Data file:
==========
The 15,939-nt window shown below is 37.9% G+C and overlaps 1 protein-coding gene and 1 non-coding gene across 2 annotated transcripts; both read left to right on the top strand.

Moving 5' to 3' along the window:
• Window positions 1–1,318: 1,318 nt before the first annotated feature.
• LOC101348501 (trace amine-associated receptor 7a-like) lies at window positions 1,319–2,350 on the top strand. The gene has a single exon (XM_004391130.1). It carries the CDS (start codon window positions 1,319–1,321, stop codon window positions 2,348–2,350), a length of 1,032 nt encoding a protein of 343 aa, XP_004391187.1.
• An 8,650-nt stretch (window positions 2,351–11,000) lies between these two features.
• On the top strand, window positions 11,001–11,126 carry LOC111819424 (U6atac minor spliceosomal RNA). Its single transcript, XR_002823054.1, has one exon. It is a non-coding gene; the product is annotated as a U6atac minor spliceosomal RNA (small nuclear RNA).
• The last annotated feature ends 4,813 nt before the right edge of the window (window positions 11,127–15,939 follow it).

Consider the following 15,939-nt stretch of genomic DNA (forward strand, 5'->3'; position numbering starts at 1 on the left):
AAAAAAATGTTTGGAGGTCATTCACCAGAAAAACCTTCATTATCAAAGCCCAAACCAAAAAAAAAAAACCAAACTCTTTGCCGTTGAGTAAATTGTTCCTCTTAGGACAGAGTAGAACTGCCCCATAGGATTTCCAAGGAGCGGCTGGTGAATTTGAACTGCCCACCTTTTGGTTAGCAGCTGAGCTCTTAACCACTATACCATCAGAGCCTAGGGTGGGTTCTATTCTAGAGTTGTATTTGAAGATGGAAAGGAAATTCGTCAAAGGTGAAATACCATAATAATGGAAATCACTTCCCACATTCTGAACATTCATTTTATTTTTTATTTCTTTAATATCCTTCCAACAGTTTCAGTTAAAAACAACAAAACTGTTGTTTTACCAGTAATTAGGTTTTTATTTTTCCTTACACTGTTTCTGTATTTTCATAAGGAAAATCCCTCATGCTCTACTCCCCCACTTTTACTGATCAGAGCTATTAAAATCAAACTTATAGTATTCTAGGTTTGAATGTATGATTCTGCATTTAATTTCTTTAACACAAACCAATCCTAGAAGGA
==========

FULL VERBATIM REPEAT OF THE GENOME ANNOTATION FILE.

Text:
The 15,939-nt window shown below is 37.9% G+C and overlaps 1 protein-coding gene and 1 non-coding gene across 2 annotated transcripts; both read left to right on the top strand.

Moving 5' to 3' along the window:
• Window positions 1–1,318: 1,318 nt before the first annotated feature.
• LOC101348501 (trace amine-associated receptor 7a-like) lies at window positions 1,319–2,350 on the top strand. The gene has a single exon (XM_004391130.1). It carries the CDS (start codon window positions 1,319–1,321, stop codon window positions 2,348–2,350), a length of 1,032 nt encoding a protein of 343 aa, XP_004391187.1.
• An 8,650-nt stretch (window positions 2,351–11,000) lies between these two features.
• On the top strand, window positions 11,001–11,126 carry LOC111819424 (U6atac minor spliceosomal RNA). Its single transcript, XR_002823054.1, has one exon. It is a non-coding gene; the product is annotated as a U6atac minor spliceosomal RNA (small nuclear RNA).
• The last annotated feature ends 4,813 nt before the right edge of the window (window positions 11,127–15,939 follow it).

Consider the following 15,939-nt stretch of genomic DNA (forward strand, 5'->3'; position numbering starts at 1 on the left):
AAAAAAATGTTTGGAGGTCATTCACCAGAAAAACCTTCATTATCAAAGCCCAAACCAAAAAAAAAAAACCAAACTCTTTGCCGTTGAGTAAATTGTTCCTCTTAGGACAGAGTAGAACTGCCCCATAGGATTTCCAAGGAGCGGCTGGTGAATTTGAACTGCCCACCTTTTGGTTAGCAGCTGAGCTCTTAACCACTATACCATCAGAGCCTAGGGTGGGTTCTATTCTAGAGTTGTATTTGAAGATGGAAAGGAAATTCGTCAAAGGTGAAATACCATAATAATGGAAATCACTTCCCACATTCTGAACATTCATTTTATTTTTTATTTCTTTAATATCCTTCCAACAGTTTCAGTTAAAAACAACAAAACTGTTGTTTTACCAGTAATTAGGTTTTTATTTTTCCTTACACTGTTTCTGTATTTTCATAAGGAAAATCCCTCATGCTCTACTCCCCCACTTTTACTGATCAGAGCTATTAAAATCAAACTTATAGTATTCTAGGTTTGAATGTATGATTCTGCATTTAATTTCTTTAACACAAACCAATCCTAGAAGGA